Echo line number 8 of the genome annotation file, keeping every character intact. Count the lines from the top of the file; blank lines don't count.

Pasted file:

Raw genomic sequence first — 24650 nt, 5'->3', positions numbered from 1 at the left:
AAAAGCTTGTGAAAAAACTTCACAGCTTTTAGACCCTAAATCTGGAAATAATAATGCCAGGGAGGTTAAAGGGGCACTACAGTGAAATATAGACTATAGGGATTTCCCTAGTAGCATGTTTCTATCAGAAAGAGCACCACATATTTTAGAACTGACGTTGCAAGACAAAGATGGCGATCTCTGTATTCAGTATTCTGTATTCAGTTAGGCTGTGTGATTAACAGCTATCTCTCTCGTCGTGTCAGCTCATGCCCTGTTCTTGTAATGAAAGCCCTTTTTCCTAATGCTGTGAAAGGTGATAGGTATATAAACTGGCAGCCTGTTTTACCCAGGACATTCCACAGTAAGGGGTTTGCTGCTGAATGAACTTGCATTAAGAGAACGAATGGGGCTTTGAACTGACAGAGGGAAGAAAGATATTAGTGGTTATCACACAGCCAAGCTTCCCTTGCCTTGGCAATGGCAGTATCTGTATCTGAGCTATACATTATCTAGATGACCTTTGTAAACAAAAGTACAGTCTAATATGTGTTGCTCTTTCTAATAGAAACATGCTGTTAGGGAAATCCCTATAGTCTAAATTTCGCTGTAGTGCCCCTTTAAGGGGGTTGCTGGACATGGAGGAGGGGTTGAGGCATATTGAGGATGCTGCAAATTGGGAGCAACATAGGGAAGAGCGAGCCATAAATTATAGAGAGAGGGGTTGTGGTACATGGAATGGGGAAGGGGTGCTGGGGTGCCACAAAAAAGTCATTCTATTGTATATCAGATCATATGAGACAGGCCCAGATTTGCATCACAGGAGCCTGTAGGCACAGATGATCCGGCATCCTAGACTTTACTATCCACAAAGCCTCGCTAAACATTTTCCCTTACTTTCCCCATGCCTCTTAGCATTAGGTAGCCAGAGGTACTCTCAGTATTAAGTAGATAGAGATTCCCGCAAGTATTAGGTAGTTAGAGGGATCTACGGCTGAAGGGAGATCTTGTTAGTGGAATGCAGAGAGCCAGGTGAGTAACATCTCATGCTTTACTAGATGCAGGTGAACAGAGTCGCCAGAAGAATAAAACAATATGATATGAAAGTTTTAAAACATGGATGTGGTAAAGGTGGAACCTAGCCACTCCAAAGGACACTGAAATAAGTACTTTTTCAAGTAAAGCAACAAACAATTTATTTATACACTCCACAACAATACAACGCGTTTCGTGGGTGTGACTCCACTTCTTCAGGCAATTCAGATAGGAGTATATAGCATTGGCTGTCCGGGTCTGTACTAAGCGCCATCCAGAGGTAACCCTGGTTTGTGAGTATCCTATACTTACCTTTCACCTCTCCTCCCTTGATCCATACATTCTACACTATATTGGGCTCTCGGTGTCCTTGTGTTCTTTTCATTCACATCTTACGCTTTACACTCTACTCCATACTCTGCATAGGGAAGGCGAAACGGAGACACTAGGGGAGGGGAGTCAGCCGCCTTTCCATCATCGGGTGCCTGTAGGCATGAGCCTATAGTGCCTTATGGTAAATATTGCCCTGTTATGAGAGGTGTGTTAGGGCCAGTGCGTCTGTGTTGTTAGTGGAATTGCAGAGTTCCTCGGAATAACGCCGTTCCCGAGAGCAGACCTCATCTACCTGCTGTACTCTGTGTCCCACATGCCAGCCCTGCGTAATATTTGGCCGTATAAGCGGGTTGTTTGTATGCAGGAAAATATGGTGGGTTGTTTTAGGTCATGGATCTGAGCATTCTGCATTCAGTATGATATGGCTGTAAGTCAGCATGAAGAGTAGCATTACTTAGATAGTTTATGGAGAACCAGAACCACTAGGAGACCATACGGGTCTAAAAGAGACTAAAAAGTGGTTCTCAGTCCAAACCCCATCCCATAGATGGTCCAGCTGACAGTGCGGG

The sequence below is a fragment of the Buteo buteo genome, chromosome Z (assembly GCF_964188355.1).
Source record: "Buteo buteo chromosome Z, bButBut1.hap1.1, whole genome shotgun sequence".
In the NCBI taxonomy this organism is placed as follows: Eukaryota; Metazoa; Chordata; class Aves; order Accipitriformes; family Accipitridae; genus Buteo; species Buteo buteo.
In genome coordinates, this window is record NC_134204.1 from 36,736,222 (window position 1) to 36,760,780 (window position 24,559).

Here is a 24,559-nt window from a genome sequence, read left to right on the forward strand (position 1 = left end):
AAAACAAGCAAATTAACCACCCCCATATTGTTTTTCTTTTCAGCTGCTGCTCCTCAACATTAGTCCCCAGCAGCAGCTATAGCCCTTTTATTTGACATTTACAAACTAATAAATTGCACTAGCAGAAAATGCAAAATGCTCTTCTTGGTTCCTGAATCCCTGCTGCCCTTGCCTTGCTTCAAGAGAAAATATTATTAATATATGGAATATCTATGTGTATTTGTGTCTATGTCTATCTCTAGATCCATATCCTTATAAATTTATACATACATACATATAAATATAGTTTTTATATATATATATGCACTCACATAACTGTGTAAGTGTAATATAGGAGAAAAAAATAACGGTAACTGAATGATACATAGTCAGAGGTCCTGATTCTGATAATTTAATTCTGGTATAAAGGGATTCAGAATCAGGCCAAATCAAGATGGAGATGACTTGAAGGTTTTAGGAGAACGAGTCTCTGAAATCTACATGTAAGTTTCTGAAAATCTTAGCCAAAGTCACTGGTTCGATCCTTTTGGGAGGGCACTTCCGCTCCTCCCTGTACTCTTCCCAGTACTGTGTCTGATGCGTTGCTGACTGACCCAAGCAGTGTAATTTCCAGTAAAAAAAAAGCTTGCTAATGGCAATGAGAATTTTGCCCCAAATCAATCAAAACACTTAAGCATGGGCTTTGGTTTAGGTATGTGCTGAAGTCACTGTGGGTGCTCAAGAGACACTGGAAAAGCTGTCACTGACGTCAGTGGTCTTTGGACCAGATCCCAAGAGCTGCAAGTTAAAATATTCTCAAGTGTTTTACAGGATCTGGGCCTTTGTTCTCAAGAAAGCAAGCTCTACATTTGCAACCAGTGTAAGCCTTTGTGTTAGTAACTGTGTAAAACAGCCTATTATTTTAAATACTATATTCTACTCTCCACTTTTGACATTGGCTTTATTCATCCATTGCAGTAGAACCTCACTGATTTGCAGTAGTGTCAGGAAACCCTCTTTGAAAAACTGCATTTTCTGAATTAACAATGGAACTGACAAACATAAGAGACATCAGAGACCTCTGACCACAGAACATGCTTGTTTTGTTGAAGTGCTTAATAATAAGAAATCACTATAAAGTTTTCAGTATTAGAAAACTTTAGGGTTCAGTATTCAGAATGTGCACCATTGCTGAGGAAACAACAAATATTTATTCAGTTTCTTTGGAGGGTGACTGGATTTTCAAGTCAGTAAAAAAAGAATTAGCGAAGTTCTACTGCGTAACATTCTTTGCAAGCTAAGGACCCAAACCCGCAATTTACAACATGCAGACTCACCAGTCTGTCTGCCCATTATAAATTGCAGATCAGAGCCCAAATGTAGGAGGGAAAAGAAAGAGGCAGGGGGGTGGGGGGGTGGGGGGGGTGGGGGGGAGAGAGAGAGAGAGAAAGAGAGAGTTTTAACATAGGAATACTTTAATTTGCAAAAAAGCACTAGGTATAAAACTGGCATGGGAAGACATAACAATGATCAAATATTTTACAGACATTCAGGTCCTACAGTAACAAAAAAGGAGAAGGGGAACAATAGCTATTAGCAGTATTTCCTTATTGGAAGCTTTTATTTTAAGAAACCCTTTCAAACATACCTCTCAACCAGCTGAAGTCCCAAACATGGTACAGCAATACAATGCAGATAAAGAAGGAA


AAAACAAGCAAATTAACCACCCCCATATTGTTTTTCTTTTCAGCTGCTGCTCCTCAACATTAGTCCCCAGCAGCAGCTATAGCCCTTTTATTTGACATTTACAAACTAATAAATTGCACTAGCAGAAAATGCAAAATGCTCTTCTTGGTTCCTGAATCCCTGCTGCCCTTGCCTTGCTTCAAGAGAAAATATTATTAATATATGGAATATCTATGTGTATTTGTGTCTATGTCTATCTCTAGATCCATATCCTTATAAATTTATACATACATACATATAAATATAGTTTTTATATATATATATGCACTCACATAACTGTGTAAGTGTAATATAGGAGAAAAAAATAACGGTAACTGAATGATACATAGTCAGAGGTCCTGATTCTGATAATTTAATTCTGGTATAAAGGGATTCAGAATCAGGCCAAATCAAGATGGAGATGACTTGAAGGTTTTAGGAGAACGAGTCTCTGAAATCTACATGTAAGTTTCTGAAAATCTTAGCCAAAGTCACTGGTTCGATCCTTTTGGGAGGGCACTTCCGCTCCTCCCTGTACTCTTCCCAGTACTGTGTCTGATGCGTTGCTGACTGACCCAAGCAGTGTAATTTCCAGTAAAAAAAAAGCTTGCTAATGGCAATGAGAATTTTGCCCCAAATCAATCAAAACACTTAAGCATGGGCTTTGGTTTAGGTATGTGCTGAAGTCACTGTGGGTGCTCAAGAGACACTGGAAAAGCTGTCACTGACGTCAGTGGTCTTTGGACCAGATCCCAAGAGCTGCAAGTTAAAATATTCTCAAGTGTTTTACAGGATCTGGGCCTTTGTTCTCAAGAAAGCAAGCTCTACATTTGCAACCAGTGTAAGCCTTTGTGTTAGTAACTGTGTAAAACAGCCTATTATTTTAAATACTATATTCTACTCTCCACTTTTGACATTGGCTTTATTCATCCATTGCAGTAGAACCTCACTGATTTGCAGTAGTGTCAGGAAACCCTCTTTGAAAAACTGCATTTTCTGAATTAACAATGGAACTGACAAACATAAGAGACATCAGAGACCTCTGACCACAGAACATGCTTGTTTTGTTGAAGTGCTTAATAATAAGAAATCACTATAAAGTTTTCAGTATTAGAAAACTTTAGGGTTCAGTATTCAGAATGTGCACCATTGCTGAGGAAACAACAAATATTTATTCAGTTTCTTTGGAGGGTGACTGGATTTTCAAGTCAGTAAAAAAAGAATTAGCGAAGTTCTACTGCGTAACATTCTTTGCAAGCTAAGGACCCAAACCCGCAATTTACAACATGCAGACTCACCAGTCTGTCTGCCCATTATAAATTGCAGATCAGAGCCCAAATGTAGGAGGGAAAAGAAAGAGGCAGGGGGGTGGGGGGGTGGGGGGGGTGGGGGGGAGAGAGAGAGAGAGAAAGAGAGAGTTTTAACATAGGAATACTTTAATTTGCAAAAAAGCACTAGGTATAAAACTGGCATGGGAAGACATAACAATGATCAAATATTTTACAGACATTCAGGTCCTACAGTAACAAAAAAGGAGAAGGGGAACAATAGCTATTAGCAGTATTTCCTTATTGGAAGCTTTTATTTTAAGAAACCCTTTCAAACATACCTCTCAACCAGCTGAAGTCCCAAACATGGTACAGCAATACAATGCAGATAAAGAAGGAA